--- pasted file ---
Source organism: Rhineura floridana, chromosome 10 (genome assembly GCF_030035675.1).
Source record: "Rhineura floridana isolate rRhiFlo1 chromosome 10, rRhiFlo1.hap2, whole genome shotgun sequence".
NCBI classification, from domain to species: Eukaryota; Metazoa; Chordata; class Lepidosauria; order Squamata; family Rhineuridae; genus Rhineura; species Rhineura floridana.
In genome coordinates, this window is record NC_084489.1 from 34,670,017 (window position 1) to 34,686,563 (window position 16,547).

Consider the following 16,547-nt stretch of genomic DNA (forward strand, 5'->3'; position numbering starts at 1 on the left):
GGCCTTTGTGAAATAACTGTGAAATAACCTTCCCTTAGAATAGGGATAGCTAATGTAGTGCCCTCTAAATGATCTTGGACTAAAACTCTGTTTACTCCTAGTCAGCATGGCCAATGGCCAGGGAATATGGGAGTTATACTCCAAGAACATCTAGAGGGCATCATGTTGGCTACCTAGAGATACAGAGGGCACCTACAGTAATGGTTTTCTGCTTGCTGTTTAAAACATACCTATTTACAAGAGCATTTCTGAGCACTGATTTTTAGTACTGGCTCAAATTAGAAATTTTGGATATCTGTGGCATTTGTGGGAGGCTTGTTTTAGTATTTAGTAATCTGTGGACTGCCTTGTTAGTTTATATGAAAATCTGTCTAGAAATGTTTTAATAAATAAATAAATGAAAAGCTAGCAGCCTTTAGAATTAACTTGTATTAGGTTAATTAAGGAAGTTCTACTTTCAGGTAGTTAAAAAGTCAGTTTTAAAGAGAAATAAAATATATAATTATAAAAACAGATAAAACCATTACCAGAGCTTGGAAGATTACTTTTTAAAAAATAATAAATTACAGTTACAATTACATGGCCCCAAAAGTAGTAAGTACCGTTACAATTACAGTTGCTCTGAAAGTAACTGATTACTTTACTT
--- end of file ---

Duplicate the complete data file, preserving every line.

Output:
Source organism: Rhineura floridana, chromosome 10 (genome assembly GCF_030035675.1).
Source record: "Rhineura floridana isolate rRhiFlo1 chromosome 10, rRhiFlo1.hap2, whole genome shotgun sequence".
NCBI classification, from domain to species: Eukaryota; Metazoa; Chordata; class Lepidosauria; order Squamata; family Rhineuridae; genus Rhineura; species Rhineura floridana.
In genome coordinates, this window is record NC_084489.1 from 34,670,017 (window position 1) to 34,686,563 (window position 16,547).

Consider the following 16,547-nt stretch of genomic DNA (forward strand, 5'->3'; position numbering starts at 1 on the left):
GGCCTTTGTGAAATAACTGTGAAATAACCTTCCCTTAGAATAGGGATAGCTAATGTAGTGCCCTCTAAATGATCTTGGACTAAAACTCTGTTTACTCCTAGTCAGCATGGCCAATGGCCAGGGAATATGGGAGTTATACTCCAAGAACATCTAGAGGGCATCATGTTGGCTACCTAGAGATACAGAGGGCACCTACAGTAATGGTTTTCTGCTTGCTGTTTAAAACATACCTATTTACAAGAGCATTTCTGAGCACTGATTTTTAGTACTGGCTCAAATTAGAAATTTTGGATATCTGTGGCATTTGTGGGAGGCTTGTTTTAGTATTTAGTAATCTGTGGACTGCCTTGTTAGTTTATATGAAAATCTGTCTAGAAATGTTTTAATAAATAAATAAATGAAAAGCTAGCAGCCTTTAGAATTAACTTGTATTAGGTTAATTAAGGAAGTTCTACTTTCAGGTAGTTAAAAAGTCAGTTTTAAAGAGAAATAAAATATATAATTATAAAAACAGATAAAACCATTACCAGAGCTTGGAAGATTACTTTTTAAAAAATAATAAATTACAGTTACAATTACATGGCCCCAAAAGTAGTAAGTACCGTTACAATTACAGTTGCTCTGAAAGTAACTGATTACTTTACTT